Netanyahu to Leave Saturday for First Official Visit to Chad by an Israeli Prime Minister

The premier's visit to Chad will formally re-establish ties between the two countries, nearly half a decade after the African nation cut ties with Israel

Prime Minister Benjamin Netanyahu with Chad President Idriss Déby in Israel, November 2018.
Amos Ben Gershom / GPO

Prime Minister Benjamin Netanyahu will travel to Chad on Saturday night, nearly half a decade after the Muslim-majority African country severed relations with Israel, for a visit that will include the formal renewal of ties. The trip will be the first-ever to Chad by an Israeli premier.

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Chadian President Idriss Deby made an official visit to Israel in November and said during his visit that "the cutting of diplomatic ties in the 1970s did not prevent good relations" between the two nations.

Deby's visit was mainly focused on security issues, sources in Chad said, adding that Israel has supplied the Chadian army with weaponry and other equipment this year to help in its fight against northern rebels.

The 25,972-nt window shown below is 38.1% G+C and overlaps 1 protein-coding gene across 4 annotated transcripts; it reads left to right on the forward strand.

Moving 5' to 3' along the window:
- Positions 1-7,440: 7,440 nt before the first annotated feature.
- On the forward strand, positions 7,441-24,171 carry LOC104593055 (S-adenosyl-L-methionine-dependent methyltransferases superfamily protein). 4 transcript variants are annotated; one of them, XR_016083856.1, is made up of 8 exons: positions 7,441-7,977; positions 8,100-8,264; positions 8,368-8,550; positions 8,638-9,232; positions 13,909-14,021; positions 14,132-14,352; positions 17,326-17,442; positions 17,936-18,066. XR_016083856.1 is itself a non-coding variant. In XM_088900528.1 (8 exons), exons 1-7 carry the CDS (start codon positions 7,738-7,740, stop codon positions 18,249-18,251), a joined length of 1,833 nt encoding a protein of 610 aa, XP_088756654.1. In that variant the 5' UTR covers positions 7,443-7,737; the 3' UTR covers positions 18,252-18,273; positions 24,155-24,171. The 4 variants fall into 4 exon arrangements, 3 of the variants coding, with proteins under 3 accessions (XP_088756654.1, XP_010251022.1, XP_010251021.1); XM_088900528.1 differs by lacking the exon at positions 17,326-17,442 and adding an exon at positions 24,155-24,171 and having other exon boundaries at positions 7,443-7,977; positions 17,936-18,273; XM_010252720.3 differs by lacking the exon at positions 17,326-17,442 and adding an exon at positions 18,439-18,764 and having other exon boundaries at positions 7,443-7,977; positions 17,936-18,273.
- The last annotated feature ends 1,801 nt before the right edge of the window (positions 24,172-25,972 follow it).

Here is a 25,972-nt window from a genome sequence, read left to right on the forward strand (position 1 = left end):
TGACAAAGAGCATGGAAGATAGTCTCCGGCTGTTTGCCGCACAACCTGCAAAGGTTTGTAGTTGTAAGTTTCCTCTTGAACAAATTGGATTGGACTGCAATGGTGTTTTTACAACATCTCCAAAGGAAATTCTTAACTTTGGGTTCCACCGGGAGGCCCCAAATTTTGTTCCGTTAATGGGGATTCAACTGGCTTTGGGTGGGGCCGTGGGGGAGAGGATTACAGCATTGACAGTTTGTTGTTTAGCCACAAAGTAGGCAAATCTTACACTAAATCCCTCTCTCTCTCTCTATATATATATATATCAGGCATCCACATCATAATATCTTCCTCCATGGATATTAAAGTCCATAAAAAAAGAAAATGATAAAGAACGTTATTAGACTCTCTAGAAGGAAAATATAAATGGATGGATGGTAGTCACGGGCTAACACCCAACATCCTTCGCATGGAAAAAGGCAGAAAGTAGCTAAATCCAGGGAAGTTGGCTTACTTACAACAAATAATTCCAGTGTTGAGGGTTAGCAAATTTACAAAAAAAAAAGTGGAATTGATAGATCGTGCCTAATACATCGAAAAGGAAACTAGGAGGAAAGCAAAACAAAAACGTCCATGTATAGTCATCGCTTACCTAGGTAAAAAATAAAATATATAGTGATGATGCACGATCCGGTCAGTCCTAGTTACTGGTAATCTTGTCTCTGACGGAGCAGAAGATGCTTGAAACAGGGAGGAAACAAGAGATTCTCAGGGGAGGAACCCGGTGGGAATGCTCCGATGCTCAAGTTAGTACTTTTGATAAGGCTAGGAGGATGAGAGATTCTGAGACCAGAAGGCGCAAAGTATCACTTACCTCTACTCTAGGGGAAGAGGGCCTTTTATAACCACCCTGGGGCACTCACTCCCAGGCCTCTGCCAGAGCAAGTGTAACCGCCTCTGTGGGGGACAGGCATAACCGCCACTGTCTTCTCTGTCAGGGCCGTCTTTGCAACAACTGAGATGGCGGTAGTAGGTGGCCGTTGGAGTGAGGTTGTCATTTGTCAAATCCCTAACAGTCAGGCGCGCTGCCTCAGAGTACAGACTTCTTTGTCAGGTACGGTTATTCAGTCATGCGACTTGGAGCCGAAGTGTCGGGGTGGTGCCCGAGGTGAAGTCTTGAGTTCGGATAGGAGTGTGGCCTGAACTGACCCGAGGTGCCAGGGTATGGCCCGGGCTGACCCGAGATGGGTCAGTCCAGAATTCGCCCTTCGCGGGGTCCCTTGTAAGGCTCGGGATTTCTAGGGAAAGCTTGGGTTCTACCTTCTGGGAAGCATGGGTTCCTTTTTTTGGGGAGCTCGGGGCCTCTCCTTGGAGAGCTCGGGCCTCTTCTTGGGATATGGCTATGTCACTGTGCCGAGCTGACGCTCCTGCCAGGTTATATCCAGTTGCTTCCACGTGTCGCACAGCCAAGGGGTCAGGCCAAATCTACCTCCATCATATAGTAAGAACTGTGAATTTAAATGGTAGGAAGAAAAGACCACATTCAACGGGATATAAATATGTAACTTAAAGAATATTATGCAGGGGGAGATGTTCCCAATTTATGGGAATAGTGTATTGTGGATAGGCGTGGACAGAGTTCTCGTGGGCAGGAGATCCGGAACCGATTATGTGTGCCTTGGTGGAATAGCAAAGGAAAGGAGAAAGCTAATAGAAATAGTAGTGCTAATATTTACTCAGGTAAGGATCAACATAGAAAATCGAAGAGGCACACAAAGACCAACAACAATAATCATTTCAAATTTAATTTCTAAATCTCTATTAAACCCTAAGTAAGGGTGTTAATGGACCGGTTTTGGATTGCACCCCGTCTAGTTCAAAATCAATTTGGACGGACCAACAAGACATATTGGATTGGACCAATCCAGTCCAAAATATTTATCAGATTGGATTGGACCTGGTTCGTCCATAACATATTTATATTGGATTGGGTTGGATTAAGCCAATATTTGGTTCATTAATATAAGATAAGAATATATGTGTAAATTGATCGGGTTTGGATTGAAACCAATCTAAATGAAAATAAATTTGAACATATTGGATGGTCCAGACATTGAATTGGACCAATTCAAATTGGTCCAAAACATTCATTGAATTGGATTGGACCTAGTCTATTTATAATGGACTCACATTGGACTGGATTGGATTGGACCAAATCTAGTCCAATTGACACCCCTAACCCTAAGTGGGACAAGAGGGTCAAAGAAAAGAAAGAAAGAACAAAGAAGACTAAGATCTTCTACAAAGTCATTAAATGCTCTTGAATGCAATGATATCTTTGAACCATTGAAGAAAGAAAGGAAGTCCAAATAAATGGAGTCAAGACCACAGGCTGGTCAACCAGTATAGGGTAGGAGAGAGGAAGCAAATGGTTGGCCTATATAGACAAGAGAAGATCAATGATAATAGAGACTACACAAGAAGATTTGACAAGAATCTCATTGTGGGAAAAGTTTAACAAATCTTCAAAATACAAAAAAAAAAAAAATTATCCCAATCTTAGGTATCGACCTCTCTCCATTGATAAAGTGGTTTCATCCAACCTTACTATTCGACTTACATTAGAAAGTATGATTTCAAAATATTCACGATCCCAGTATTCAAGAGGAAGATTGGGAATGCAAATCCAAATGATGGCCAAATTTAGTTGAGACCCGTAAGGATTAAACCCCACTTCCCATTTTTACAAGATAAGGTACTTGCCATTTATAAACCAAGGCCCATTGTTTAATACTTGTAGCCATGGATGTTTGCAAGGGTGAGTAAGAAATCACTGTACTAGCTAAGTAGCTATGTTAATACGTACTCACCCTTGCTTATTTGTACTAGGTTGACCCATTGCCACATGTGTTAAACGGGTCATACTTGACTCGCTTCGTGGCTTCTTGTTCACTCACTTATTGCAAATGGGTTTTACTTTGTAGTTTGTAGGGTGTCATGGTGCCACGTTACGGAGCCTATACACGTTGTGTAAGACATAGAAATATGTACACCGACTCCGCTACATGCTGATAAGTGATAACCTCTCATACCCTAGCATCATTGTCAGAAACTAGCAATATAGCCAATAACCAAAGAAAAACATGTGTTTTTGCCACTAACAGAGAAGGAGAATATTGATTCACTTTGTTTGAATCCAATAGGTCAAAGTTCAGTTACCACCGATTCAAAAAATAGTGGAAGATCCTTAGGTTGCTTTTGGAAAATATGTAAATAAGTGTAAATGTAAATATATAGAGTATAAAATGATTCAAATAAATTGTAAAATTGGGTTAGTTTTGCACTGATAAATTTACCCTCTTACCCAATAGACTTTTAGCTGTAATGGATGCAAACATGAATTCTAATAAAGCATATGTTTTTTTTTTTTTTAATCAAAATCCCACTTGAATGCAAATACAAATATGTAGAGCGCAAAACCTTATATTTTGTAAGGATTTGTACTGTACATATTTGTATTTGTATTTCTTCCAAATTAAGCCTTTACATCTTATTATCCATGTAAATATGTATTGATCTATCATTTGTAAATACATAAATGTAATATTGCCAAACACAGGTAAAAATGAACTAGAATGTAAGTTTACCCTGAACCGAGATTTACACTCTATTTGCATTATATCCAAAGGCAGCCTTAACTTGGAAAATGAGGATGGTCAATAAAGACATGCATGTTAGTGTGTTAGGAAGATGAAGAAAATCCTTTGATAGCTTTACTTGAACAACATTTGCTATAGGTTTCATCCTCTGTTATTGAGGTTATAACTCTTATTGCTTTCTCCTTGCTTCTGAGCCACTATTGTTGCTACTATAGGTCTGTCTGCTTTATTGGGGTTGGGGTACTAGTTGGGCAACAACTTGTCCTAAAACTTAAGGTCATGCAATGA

Deby's visit was the first visit by a Chadian president since Israel was founded in 1948, which Netanyahu said reflects "the risings status of Israel among the nations." However the visit did not entail a formal renewal of relations and came amid heavy diplomatic efforts led by Netanyahu. The prime minister's upcoming visit will entail a formal renewal of relations. 

During his visit, at a joint press conference with Prime Minister Benjamin Netanyahu, Deby stressed that a renewal of ties wouldn’t remove the Palestinian issue from the agenda, noting that he had said repeatedly at the United Nations that his country wants to see peace between Israel and the Palestinians.

Deby has been president since 1990. In April, Chad's parliament approved a new constitution that expanded Deby's powers and could allow him to serve until 2033.

In its 2017/2018 report on Chad, Amnesty International noted: "Chadian authorities repeatedly banned peaceful assemblies and arrested and prosecuted human rights defenders, activists and journalists, some of whom became prisoners of conscience. The right to freedom of association was violated with unlawful restrictions on the right to organize freely, including the criminalization of certain citizens’ associations."

Israeli media reported in November that Israel is also working to establish diplomatic ties with Sudan and Bahrain. Sudan and Chad are neighboring countries.